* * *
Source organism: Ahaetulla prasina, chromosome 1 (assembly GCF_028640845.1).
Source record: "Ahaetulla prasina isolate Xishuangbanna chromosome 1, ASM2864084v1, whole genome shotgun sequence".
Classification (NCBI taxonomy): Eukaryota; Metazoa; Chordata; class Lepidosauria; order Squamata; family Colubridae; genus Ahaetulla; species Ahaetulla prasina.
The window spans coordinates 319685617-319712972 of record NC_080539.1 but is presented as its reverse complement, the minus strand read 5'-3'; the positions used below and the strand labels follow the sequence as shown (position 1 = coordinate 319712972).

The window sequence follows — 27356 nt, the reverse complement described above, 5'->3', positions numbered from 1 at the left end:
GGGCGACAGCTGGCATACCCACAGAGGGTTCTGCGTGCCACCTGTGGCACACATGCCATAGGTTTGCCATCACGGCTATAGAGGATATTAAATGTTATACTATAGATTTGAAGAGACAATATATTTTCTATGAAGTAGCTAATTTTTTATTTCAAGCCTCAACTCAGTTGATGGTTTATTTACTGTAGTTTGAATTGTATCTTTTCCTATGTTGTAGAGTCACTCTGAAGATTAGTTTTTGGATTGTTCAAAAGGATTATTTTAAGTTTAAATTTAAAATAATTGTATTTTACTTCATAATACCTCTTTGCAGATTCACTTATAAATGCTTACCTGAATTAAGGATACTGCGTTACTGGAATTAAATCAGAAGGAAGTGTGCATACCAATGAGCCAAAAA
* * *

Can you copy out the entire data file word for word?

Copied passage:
Source organism: Ahaetulla prasina, chromosome 1 (assembly GCF_028640845.1).
Source record: "Ahaetulla prasina isolate Xishuangbanna chromosome 1, ASM2864084v1, whole genome shotgun sequence".
Classification (NCBI taxonomy): Eukaryota; Metazoa; Chordata; class Lepidosauria; order Squamata; family Colubridae; genus Ahaetulla; species Ahaetulla prasina.
The window spans coordinates 319685617-319712972 of record NC_080539.1 but is presented as its reverse complement, the minus strand read 5'-3'; the positions used below and the strand labels follow the sequence as shown (position 1 = coordinate 319712972).

The window sequence follows — 27356 nt, the reverse complement described above, 5'->3', positions numbered from 1 at the left end:
GGGCGACAGCTGGCATACCCACAGAGGGTTCTGCGTGCCACCTGTGGCACACATGCCATAGGTTTGCCATCACGGCTATAGAGGATATTAAATGTTATACTATAGATTTGAAGAGACAATATATTTTCTATGAAGTAGCTAATTTTTTATTTCAAGCCTCAACTCAGTTGATGGTTTATTTACTGTAGTTTGAATTGTATCTTTTCCTATGTTGTAGAGTCACTCTGAAGATTAGTTTTTGGATTGTTCAAAAGGATTATTTTAAGTTTAAATTTAAAATAATTGTATTTTACTTCATAATACCTCTTTGCAGATTCACTTATAAATGCTTACCTGAATTAAGGATACTGCGTTACTGGAATTAAATCAGAAGGAAGTGTGCATACCAATGAGCCAAAAA